The image 8 observed by the photosensitive network 4 is scanned line by line by means of electronic circuits not shown in FIG. 1. The video signals V thus obtained, in particular the video signals V corresponding to the scan lines BI in the vicinity of the face 9 are disturbed, for the reasons explained above, as shown in FIG. 2, and thus do not directly provide any useful information which would enable the position of the face 9 to be delimited with precision.

The process according to the invention, which overcomes this problem, consists essentially in integrating the video signal V for each of the scan lines BI; following the evolution of the integral I during successive scans BI in the vicinity of the face 9, and precisely locating, in the integral curve I, the points corresponding to the edges in the image 8 of the object to be measured 1. The value of the integral I represents the total quantity of light received by the camera 2 along the scan line BI, and varies at the position of the face 9, corresponding to a sudden change in the profile being observed. In actual fact, the variation in the integral I at the position of the face 9 is not sudden but follows a regular curve as shown in FIG. 3 as a result of the fuzziness around the face 9.

Precise location of the face 9 along this curve can be achieved using various criteria, whose choice will be depend on the type of illumination 6 used and the characteristics of the object 1.

One criterion consists in determining the point of inflection of the curve.

Another consists in detecting the point F at which the curve I reaches a fixed percentage P of its total variation, as shown in FIG. 4. This percentage P can be determined experimentally during calibration of the instrument.

Yet another criterion consists in differentiating the integral signal I twice and locating the particular points characteristic of the faces 9 on the curve thus obtained.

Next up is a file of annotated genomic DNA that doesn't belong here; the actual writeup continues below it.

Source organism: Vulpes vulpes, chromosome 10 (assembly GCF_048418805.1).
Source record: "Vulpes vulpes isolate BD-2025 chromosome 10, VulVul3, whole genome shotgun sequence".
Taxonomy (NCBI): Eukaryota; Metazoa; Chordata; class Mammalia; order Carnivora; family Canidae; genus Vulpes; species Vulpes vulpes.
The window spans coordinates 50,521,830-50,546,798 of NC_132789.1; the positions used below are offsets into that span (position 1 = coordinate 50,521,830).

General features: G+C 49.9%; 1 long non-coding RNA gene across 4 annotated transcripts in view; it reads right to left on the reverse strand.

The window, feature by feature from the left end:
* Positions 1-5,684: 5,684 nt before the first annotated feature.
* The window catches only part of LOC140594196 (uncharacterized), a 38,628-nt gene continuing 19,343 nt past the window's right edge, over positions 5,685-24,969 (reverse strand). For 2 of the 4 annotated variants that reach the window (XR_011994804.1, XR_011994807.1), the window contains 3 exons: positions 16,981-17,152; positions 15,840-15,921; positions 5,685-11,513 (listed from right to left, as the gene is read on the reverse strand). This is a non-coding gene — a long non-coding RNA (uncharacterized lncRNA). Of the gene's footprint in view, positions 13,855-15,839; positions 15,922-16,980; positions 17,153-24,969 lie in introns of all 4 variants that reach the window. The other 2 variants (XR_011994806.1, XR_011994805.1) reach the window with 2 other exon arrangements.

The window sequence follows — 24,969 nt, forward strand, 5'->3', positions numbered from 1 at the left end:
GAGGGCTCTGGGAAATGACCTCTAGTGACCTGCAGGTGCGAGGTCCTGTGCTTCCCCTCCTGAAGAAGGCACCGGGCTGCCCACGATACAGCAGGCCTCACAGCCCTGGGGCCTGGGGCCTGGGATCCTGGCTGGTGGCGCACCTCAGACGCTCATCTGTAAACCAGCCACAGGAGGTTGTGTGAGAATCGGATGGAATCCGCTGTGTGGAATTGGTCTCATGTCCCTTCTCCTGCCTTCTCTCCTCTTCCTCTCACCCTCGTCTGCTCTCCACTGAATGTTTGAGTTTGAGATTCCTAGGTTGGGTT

A first differentiation D1 is carried out by calculating the successive differences in the values of the integral I obtained on each scan BI by the camera 2. The second derivative D2 is obtained by successive differencing of the values obtained by calculating the first derivative D1.

As shown in FIG. 5, the position of the faces 9 is determined by locating the positive maxima P1 and P2 in the curve of the second derivative D2 of the integral curve I, i.e. the points of maximum curvature in a particular direction.

In order to eliminate parasitic detections which could result from the presence of noise in the second derivative signal D2, the areas in which detection is carried out are limited to those places where the absolute value of the first derivative D1 is greater than a threshold S1 determined experimentally.

The process of locating the faces 9 by detecting the position of the maxima P1 and P2 of the second derivative curve D2 can be further refined by, instead of locating the maxima P1 and P2, locating the zero points of the curve D3, namely the curve of the derivative of the second derivative D2, in those areas in which the value of curve of the second derivative D2 is greater than a threshold S2 determined experimentally, as shown in FIG. 6.

Interpolation procedures can also be applied to increase the resolution, which is initially quantified by the scan time for each scan BI by the camera 2.

Another criterion for locating the faces 9 by means of the integral curve I recorded during successive scans BI by the camera 2 consists in locating the points corresponding to the maxima of the correlation function of the second derivative D2 of the integral curve I, with a filter C which is determined empirically and which covers the deformations due to focussing faults.

The filter is calculated empirically by recording a large number of integral curves I for different kinds of objects 1; calculating the second derivative D2 of the curves thus obtained and extracting the average representative curve of the second derivative D2; sampling this second derivative curve D2 at a rate corresponding to the speeds of translation obtained in practice and apodising the filter C so as to reinforce its effect in the vicinity of the positive maxima.

The form of the filter C thus imposed will vary depending on the type of edge of the integral curve. In order to avoid having to calculate two correlation functions in parallel, each corresponding to a particular edge of the integral curve I, the procedure adopted consists of automatically selecting the filter C to correspond to the type of edge of the curve being sought in the area for which the correlation function is being calculated.